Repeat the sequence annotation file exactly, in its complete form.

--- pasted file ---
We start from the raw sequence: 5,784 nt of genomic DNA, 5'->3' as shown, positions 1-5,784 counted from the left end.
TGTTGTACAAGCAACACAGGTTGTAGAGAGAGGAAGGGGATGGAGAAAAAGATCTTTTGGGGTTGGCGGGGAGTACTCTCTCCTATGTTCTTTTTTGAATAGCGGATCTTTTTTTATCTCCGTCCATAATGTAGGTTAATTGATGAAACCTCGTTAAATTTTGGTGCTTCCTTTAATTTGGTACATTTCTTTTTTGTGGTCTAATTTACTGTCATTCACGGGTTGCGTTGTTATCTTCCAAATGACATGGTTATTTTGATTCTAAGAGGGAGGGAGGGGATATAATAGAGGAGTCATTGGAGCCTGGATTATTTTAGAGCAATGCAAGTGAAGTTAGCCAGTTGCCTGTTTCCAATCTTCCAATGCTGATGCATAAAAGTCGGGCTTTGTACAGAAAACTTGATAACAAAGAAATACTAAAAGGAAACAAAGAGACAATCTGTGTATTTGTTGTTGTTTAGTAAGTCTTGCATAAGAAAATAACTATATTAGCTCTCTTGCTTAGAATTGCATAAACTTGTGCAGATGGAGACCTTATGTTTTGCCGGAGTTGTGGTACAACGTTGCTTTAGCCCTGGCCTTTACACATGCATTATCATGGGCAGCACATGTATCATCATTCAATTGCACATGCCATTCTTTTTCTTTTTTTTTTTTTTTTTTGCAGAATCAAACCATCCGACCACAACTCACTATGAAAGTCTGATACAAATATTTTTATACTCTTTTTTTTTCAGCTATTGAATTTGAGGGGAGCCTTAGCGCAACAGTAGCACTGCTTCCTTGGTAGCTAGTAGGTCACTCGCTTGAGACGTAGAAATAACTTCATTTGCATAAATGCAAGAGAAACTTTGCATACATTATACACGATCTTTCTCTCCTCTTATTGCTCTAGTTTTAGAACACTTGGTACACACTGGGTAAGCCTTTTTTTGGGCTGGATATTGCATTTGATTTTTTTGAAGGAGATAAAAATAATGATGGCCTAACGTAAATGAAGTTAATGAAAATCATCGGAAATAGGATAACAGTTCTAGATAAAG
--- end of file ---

We start from the raw sequence: 5,784 nt of genomic DNA, 5'->3' as shown, positions 1-5,784 counted from the left end.
TGTTGTACAAGCAACACAGGTTGTAGAGAGAGGAAGGGGATGGAGAAAAAGATCTTTTGGGGTTGGCGGGGAGTACTCTCTCCTATGTTCTTTTTTGAATAGCGGATCTTTTTTTATCTCCGTCCATAATGTAGGTTAATTGATGAAACCTCGTTAAATTTTGGTGCTTCCTTTAATTTGGTACATTTCTTTTTTGTGGTCTAATTTACTGTCATTCACGGGTTGCGTTGTTATCTTCCAAATGACATGGTTATTTTGATTCTAAGAGGGAGGGAGGGGATATAATAGAGGAGTCATTGGAGCCTGGATTATTTTAGAGCAATGCAAGTGAAGTTAGCCAGTTGCCTGTTTCCAATCTTCCAATGCTGATGCATAAAAGTCGGGCTTTGTACAGAAAACTTGATAACAAAGAAATACTAAAAGGAAACAAAGAGACAATCTGTGTATTTGTTGTTGTTTAGTAAGTCTTGCATAAGAAAATAACTATATTAGCTCTCTTGCTTAGAATTGCATAAACTTGTGCAGATGGAGACCTTATGTTTTGCCGGAGTTGTGGTACAACGTTGCTTTAGCCCTGGCCTTTACACATGCATTATCATGGGCAGCACATGTATCATCATTCAATTGCACATGCCATTCTTTTTCTTTTTTTTTTTTTTTTTTGCAGAATCAAACCATCCGACCACAACTCACTATGAAAGTCTGATACAAATATTTTTATACTCTTTTTTTTTCAGCTATTGAATTTGAGGGGAGCCTTAGCGCAACAGTAGCACTGCTTCCTTGGTAGCTAGTAGGTCACTCGCTTGAGACGTAGAAATAACTTCATTTGCATAAATGCAAGAGAAACTTTGCATACATTATACACGATCTTTCTCTCCTCTTATTGCTCTAGTTTTAGAACACTTGGTACACACTGGGTAAGCCTTTTTTTGGGCTGGATATTGCATTTGATTTTTTTGAAGGAGATAAAAATAATGATGGCCTAACGTAAATGAAGTTAATGAAAATCATCGGAAATAGGATAACAGTTCTAGATAAAG